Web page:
To its credit, the Steed handled my drive with this load competently. The rear stayed off the stops, the ride remains pliant despite the reduced suspension travel, and while the front lifted a smidgen and lightened the steering, it stayed flatter than some pricier utes I've tested (hello pre-facelift D23 Navara).
That said, any incline necessitates you drop back a few gears and pin the accelerator nearly through the firewall, because the Steed doesn't have a whole lot of guts.
So, what about the cabin? In an era where utes are increasingly offering all the mod-cons including big touchscreens, car-like ergonomics and lashings of driver-assistance tech, the Steed offers... None of the above, really.
The steering wheel lacks telescopic adjustment, though Great Wall is no orphan there. We'd also like a digital speedo. Further weakening the ergonomics is the configuration of the gearbox, which has a peculiarly long throw, meaning pulling it out of first requires quite a stretch.
Some of the surfaces are nice enough, such as the soft covering on the dash cowl, door armrests and console, and the chunky rubber ventilation dials. There are also big door bins and plenty of other spots to store your stuff scattered about. However, the plastic surrounding the gearstick was already coming loose.
The back seats offered sufficient head room and leg room for our 180cm photographer Joel, as pictured, and there are both top tethers and two ISOFIX anchor points. You also get lights and grab handles, though no air vents.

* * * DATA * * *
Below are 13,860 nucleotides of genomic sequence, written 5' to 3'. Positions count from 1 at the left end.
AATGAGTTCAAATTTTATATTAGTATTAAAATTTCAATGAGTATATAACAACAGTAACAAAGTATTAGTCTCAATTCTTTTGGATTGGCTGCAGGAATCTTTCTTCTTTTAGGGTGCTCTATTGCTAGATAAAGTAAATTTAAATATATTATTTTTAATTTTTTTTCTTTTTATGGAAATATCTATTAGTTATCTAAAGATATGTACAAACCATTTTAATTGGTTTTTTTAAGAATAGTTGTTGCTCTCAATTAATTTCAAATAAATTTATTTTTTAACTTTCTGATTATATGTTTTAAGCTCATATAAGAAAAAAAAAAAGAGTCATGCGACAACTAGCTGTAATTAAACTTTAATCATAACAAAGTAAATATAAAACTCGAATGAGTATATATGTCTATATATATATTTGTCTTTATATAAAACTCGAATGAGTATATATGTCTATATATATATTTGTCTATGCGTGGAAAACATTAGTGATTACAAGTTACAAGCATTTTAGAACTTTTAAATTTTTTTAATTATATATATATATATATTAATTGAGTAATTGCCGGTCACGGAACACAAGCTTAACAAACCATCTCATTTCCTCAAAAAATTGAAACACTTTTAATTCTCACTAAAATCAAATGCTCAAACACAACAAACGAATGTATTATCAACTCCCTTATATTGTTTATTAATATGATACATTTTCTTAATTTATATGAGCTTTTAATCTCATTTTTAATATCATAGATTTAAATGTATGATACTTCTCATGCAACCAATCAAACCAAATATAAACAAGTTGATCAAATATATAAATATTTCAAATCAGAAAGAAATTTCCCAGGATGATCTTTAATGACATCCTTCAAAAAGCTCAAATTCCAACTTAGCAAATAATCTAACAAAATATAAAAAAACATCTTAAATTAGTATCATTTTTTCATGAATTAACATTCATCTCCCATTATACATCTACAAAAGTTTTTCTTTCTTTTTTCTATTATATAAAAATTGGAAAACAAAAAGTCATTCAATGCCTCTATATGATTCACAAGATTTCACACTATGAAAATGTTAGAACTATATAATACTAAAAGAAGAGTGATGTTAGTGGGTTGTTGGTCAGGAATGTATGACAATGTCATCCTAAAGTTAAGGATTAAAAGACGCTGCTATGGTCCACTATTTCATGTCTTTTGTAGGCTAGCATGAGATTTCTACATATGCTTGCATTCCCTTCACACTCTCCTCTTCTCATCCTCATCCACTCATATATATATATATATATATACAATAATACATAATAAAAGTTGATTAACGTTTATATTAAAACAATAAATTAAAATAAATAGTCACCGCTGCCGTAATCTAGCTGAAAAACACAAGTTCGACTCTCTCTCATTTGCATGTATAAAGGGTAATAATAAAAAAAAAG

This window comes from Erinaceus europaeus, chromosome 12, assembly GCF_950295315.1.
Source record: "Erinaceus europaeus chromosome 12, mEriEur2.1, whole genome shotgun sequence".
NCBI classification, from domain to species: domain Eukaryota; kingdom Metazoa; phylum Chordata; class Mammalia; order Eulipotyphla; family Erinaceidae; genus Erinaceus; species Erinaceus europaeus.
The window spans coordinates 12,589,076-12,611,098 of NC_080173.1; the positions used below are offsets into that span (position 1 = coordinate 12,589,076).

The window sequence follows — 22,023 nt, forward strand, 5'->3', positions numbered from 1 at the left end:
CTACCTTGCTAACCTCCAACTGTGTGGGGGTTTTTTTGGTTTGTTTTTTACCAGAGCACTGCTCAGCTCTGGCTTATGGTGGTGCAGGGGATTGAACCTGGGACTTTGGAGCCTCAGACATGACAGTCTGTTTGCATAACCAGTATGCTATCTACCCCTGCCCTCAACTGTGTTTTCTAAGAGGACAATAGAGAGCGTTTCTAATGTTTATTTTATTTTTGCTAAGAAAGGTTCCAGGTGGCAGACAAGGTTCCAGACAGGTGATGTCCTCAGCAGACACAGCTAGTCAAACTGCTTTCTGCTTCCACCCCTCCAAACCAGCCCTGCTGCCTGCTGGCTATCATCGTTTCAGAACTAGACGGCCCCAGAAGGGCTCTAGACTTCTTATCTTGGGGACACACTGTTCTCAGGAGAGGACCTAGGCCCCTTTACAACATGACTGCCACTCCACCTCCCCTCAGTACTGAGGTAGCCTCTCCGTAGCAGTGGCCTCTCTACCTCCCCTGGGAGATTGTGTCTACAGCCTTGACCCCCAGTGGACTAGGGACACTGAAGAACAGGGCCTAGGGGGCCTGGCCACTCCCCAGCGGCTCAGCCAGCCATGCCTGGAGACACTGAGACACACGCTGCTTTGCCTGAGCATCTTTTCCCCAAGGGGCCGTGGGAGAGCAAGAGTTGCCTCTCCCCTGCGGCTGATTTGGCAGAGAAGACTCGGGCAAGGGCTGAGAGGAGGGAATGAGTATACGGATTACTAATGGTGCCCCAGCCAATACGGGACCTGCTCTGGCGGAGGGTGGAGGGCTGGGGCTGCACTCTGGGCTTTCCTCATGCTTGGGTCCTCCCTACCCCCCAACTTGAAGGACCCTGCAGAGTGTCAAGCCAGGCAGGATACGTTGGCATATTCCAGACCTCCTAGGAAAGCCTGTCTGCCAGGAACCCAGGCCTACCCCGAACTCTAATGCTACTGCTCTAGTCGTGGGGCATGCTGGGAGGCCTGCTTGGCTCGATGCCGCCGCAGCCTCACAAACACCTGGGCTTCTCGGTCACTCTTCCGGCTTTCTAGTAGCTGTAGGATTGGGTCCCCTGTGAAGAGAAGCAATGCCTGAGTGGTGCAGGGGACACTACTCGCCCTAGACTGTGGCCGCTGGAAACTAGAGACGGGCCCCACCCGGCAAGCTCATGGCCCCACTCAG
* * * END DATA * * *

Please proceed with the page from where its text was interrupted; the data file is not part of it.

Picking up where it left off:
The multimedia system comprises six speakers and an old-school head unit controlled by buttons, meaning no touchscreen or reversing camera is available, although at least you get reversing sensors.
To the system's credit, the Bluetooth phone system did re-pair reliably enough, though the USB input only succeeded in adding charge to my phone about half the time.
The list of standard features beyond this actually isn't half bad. You get fake leather seats that are even heated for the driver and passenger (side note is this is the only car sold that has heated seats but no touchscreen?), auto-off headlights, LED tail-lights, fog lights at both ends, DRLs, an electrochromatic rear-view mirror, four power windows, a full-size spare wheel, and a tyre-pressure monitor.
On the safety front, you get both stability control and hill-hold assist, as well as dual front, front-side and full-length curtain airbags.
However, the shocking two-star ANCAP crash rating doesn't fill one with confidence, especially in an era where most utes (including said LDV T60) have attained five stars.
From an ownership perspective, GWM now offers a five-year and 150,000km warranty with three years of roadside assist from new, which should give some reassurance.
So, the verdict. On the plus side, the Steed petrol dual-cab's $20,000 pricepoint is absurdly low, its ride quality respectable both laden and unladen, the warranty is now where it needs to be, and it even has some desirable features such as heated seats.
However, you do get what you pay for, and it's nowhere near as sophisticated, safe or well presented as its more expensive and better-known competitors.
However, there is one GWM Steed that potentially makes some sense, and that's the $19,990 single-cab-chassis diesel model, especially if you can haggle even further. This petrol dual-cab is less impressive.
Final thing to note: the company this year revealed a brand new pick-up, which is going to be a massive step up when it hits the market in 2020. That offering should ruffle some feathers.